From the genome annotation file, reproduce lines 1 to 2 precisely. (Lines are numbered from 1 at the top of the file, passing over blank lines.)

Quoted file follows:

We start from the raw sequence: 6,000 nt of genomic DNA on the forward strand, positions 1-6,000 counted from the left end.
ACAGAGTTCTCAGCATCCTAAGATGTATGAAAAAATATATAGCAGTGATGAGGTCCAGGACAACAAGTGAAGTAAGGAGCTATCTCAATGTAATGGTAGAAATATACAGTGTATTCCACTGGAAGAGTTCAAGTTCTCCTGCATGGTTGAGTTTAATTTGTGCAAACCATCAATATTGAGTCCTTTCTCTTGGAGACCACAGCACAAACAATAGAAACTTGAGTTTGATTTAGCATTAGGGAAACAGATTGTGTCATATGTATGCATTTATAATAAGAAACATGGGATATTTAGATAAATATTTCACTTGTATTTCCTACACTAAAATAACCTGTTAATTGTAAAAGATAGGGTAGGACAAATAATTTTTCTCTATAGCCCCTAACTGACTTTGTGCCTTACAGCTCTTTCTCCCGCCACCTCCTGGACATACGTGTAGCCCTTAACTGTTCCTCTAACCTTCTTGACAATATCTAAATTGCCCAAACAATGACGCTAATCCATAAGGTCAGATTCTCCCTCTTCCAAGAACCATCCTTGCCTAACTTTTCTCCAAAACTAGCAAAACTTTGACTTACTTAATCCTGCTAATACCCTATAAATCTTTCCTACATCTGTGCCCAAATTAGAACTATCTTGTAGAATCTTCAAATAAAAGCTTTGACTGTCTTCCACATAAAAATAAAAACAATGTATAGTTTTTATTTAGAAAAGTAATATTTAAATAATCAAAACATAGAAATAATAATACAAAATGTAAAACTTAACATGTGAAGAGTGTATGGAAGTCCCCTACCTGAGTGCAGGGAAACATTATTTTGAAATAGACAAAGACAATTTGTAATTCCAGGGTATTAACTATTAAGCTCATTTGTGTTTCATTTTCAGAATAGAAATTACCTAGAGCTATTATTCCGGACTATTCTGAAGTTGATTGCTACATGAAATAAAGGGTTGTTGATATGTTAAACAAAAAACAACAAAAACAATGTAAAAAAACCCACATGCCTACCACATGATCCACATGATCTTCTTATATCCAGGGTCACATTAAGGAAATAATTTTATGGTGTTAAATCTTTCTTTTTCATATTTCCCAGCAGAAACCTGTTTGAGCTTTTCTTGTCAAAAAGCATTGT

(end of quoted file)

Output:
We start from the raw sequence: 6,000 nt of genomic DNA on the forward strand, positions 1-6,000 counted from the left end.
ACAGAGTTCTCAGCATCCTAAGATGTATGAAAAAATATATAGCAGTGATGAGGTCCAGGACAACAAGTGAAGTAAGGAGCTATCTCAATGTAATGGTAGAAATATACAGTGTATTCCACTGGAAGAGTTCAAGTTCTCCTGCATGGTTGAGTTTAATTTGTGCAAACCATCAATATTGAGTCCTTTCTCTTGGAGACCACAGCACAAACAATAGAAACTTGAGTTTGATTTAGCATTAGGGAAACAGATTGTGTCATATGTATGCATTTATAATAAGAAACATGGGATATTTAGATAAATATTTCACTTGTATTTCCTACACTAAAATAACCTGTTAATTGTAAAAGATAGGGTAGGACAAATAATTTTTCTCTATAGCCCCTAACTGACTTTGTGCCTTACAGCTCTTTCTCCCGCCACCTCCTGGACATACGTGTAGCCCTTAACTGTTCCTCTAACCTTCTTGACAATATCTAAATTGCCCAAACAATGACGCTAATCCATAAGGTCAGATTCTCCCTCTTCCAAGAACCATCCTTGCCTAACTTTTCTCCAAAACTAGCAAAACTTTGACTTACTTAATCCTGCTAATACCCTATAAATCTTTCCTACATCTGTGCCCAAATTAGAACTATCTTGTAGAATCTTCAAATAAAAGCTTTGACTGTCTTCCACATAAAAATAAAAACAATGTATAGTTTTTATTTAGAAAAGTAATATTTAAATAATCAAAACATAGAAATAATAATACAAAATGTAAAACTTAACATGTGAAGAGTGTATGGAAGTCCCCTACCTGAGTGCAGGGAAACATTATTTTGAAATAGACAAAGACAATTTGTAATTCCAGGGTATTAACTATTAAGCTCATTTGTGTTTCATTTTCAGAATAGAAATTACCTAGAGCTATTATTCCGGACTATTCTGAAGTTGATTGCTACATGAAATAAAGGGTTGTTGATATGTTAAACAAAAAACAACAAAAACAATGTAAAAAAACCCACATGCCTACCACATGATCCACATGATCTTCTTATATCCAGGGTCACATTAAGGAAATAATTTTATGGTGTTAAATCTTTCTTTTTCATATTTCCCAGCAGAAACCTGTTTGAGCTTTTCTTGTCAAAAAGCATTGT